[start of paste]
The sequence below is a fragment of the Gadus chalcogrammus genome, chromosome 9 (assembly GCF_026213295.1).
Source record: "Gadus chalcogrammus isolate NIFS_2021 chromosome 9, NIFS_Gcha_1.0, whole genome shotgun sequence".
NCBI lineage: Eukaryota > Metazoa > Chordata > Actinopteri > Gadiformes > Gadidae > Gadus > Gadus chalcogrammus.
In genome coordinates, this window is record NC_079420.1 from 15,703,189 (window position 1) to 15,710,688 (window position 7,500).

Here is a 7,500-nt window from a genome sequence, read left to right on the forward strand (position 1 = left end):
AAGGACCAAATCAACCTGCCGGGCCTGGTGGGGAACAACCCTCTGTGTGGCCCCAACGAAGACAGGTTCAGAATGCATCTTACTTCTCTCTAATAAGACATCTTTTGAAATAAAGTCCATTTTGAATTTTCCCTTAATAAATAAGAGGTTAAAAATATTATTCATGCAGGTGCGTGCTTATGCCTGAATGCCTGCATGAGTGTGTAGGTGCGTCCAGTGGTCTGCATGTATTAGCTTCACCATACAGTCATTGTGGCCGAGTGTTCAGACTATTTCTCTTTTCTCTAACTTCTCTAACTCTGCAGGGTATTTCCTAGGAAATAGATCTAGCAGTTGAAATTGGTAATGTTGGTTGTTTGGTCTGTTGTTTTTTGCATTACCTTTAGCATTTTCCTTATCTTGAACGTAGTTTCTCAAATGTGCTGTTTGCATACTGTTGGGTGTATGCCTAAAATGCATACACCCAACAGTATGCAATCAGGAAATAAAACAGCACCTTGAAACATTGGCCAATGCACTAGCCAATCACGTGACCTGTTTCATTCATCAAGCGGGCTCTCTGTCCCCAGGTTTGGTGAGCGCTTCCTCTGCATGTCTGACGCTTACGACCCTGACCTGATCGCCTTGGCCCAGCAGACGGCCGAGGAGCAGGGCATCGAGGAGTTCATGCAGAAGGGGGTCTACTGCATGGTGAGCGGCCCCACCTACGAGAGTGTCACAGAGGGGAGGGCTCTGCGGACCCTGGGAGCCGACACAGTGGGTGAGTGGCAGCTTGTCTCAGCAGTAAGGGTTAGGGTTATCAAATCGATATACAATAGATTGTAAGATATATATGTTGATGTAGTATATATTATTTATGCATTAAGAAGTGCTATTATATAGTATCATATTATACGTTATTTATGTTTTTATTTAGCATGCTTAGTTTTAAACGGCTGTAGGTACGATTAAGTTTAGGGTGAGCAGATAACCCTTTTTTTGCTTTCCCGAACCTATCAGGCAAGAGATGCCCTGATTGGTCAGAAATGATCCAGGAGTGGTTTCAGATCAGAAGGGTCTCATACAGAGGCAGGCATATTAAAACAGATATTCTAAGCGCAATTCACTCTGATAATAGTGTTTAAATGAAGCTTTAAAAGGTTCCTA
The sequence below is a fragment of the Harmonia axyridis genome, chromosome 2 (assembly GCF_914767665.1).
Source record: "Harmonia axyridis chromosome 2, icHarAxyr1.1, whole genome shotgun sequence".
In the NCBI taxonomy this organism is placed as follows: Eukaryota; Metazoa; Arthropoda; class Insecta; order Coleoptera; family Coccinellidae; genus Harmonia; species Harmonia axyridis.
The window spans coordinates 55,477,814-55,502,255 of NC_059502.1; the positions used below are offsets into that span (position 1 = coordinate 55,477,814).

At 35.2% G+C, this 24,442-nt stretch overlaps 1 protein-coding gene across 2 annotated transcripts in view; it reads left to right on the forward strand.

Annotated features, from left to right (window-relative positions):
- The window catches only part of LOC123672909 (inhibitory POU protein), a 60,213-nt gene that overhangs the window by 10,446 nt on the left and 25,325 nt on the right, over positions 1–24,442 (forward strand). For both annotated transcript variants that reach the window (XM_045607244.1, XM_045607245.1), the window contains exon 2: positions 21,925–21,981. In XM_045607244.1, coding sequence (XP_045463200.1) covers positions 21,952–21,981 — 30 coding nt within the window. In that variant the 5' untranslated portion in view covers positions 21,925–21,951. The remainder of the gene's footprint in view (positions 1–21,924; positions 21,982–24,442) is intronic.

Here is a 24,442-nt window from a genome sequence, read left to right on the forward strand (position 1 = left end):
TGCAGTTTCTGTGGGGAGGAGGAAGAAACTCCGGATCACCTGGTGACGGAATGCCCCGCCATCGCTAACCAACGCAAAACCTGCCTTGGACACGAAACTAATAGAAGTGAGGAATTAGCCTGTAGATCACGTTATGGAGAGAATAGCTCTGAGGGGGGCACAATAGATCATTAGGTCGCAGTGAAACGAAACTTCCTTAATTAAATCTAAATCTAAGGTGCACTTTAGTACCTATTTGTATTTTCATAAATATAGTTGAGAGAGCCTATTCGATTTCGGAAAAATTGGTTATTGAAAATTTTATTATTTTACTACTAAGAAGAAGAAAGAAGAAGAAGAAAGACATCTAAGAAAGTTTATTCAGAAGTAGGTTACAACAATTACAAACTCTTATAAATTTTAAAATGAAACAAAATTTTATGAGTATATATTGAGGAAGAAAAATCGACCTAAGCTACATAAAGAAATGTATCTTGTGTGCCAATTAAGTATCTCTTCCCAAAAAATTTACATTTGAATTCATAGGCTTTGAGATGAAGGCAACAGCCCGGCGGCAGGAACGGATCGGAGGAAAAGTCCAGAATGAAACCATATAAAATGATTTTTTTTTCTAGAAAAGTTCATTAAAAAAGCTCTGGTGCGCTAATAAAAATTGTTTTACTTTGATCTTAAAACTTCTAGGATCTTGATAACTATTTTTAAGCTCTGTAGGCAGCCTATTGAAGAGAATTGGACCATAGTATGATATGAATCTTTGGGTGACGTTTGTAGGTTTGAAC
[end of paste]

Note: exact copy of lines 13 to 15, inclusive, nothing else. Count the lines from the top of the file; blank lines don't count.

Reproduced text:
- The window catches only part of LOC123672909 (inhibitory POU protein), a 60,213-nt gene that overhangs the window by 10,446 nt on the left and 25,325 nt on the right, over positions 1–24,442 (forward strand). For both annotated transcript variants that reach the window (XM_045607244.1, XM_045607245.1), the window contains exon 2: positions 21,925–21,981. In XM_045607244.1, coding sequence (XP_045463200.1) covers positions 21,952–21,981 — 30 coding nt within the window. In that variant the 5' untranslated portion in view covers positions 21,925–21,951. The remainder of the gene's footprint in view (positions 1–21,924; positions 21,982–24,442) is intronic.

Here is a 24,442-nt window from a genome sequence, read left to right on the forward strand (position 1 = left end):
TGCAGTTTCTGTGGGGAGGAGGAAGAAACTCCGGATCACCTGGTGACGGAATGCCCCGCCATCGCTAACCAACGCAAAACCTGCCTTGGACACGAAACTAATAGAAGTGAGGAATTAGCCTGTAGATCACGTTATGGAGAGAATAGCTCTGAGGGGGGCACAATAGATCATTAGGTCGCAGTGAAACGAAACTTCCTTAATTAAATCTAAATCTAAGGTGCACTTTAGTACCTATTTGTATTTTCATAAATATAGTTGAGAGAGCCTATTCGATTTCGGAAAAATTGGTTATTGAAAATTTTATTATTTTACTACTAAGAAGAAGAAAGAAGAAGAAGAAAGACATCTAAGAAAGTTTATTCAGAAGTAGGTTACAACAATTACAAACTCTTATAAATTTTAAAATGAAACAAAATTTTATGAGTATATATTGAGGAAGAAAAATCGACCTAAGCTACATAAAGAAATGTATCTTGTGTGCCAATTAAGTATCTCTTCCCAAAAAATTTACATTTGAATTCATAGGCTTTGAGATGAAGGCAACAGCCCGGCGGCAGGAACGGATCGGAGGAAAAGTCCAGAATGAAACCATATAAAATGATTTTTTTTTCTAGAAAAGTTCATTAAAAAAGCTCTGGTGCGCTAATAAAAATTGTTTTACTTTGATCTTAAAACTTCTAGGATCTTGATAACTATTTTTAAGCTCTGTAGGCAGCCTATTGAAGAGAATTGGACCATAGTATGATATGAATCTTTGGGTGACGTTTGTAGGTTTGAAC